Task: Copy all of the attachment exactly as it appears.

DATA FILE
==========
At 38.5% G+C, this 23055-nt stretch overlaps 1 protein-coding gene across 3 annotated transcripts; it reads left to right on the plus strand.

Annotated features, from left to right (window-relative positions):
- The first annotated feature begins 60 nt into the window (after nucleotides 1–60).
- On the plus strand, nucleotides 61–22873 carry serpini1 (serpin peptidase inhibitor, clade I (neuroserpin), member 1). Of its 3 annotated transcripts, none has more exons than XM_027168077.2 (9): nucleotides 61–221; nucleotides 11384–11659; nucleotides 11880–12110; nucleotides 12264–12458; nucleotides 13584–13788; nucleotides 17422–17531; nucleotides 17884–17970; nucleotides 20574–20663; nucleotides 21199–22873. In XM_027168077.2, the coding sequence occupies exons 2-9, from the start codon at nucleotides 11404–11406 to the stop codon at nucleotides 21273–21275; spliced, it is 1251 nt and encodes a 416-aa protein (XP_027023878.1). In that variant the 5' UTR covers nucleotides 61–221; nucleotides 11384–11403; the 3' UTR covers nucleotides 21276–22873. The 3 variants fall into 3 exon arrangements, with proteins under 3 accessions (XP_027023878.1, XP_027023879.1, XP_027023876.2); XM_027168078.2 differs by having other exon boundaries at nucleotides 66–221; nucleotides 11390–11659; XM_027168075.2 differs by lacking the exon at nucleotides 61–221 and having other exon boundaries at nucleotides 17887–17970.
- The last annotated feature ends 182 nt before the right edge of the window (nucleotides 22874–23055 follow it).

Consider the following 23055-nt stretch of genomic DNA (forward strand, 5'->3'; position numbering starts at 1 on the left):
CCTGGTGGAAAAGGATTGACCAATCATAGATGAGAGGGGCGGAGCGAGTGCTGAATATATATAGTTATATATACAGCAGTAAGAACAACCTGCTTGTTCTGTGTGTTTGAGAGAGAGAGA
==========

At 38.5% G+C, this 23055-nt stretch overlaps 1 protein-coding gene across 3 annotated transcripts; it reads left to right on the plus strand.

Annotated features, from left to right (window-relative positions):
- The first annotated feature begins 60 nt into the window (after nucleotides 1–60).
- On the plus strand, nucleotides 61–22873 carry serpini1 (serpin peptidase inhibitor, clade I (neuroserpin), member 1). Of its 3 annotated transcripts, none has more exons than XM_027168077.2 (9): nucleotides 61–221; nucleotides 11384–11659; nucleotides 11880–12110; nucleotides 12264–12458; nucleotides 13584–13788; nucleotides 17422–17531; nucleotides 17884–17970; nucleotides 20574–20663; nucleotides 21199–22873. In XM_027168077.2, the coding sequence occupies exons 2-9, from the start codon at nucleotides 11404–11406 to the stop codon at nucleotides 21273–21275; spliced, it is 1251 nt and encodes a 416-aa protein (XP_027023878.1). In that variant the 5' UTR covers nucleotides 61–221; nucleotides 11384–11403; the 3' UTR covers nucleotides 21276–22873. The 3 variants fall into 3 exon arrangements, with proteins under 3 accessions (XP_027023878.1, XP_027023879.1, XP_027023876.2); XM_027168078.2 differs by having other exon boundaries at nucleotides 66–221; nucleotides 11390–11659; XM_027168075.2 differs by lacking the exon at nucleotides 61–221 and having other exon boundaries at nucleotides 17887–17970.
- The last annotated feature ends 182 nt before the right edge of the window (nucleotides 22874–23055 follow it).

Consider the following 23055-nt stretch of genomic DNA (forward strand, 5'->3'; position numbering starts at 1 on the left):
CCTGGTGGAAAAGGATTGACCAATCATAGATGAGAGGGGCGGAGCGAGTGCTGAATATATATAGTTATATATACAGCAGTAAGAACAACCTGCTTGTTCTGTGTGTTTGAGAGAGAGAGA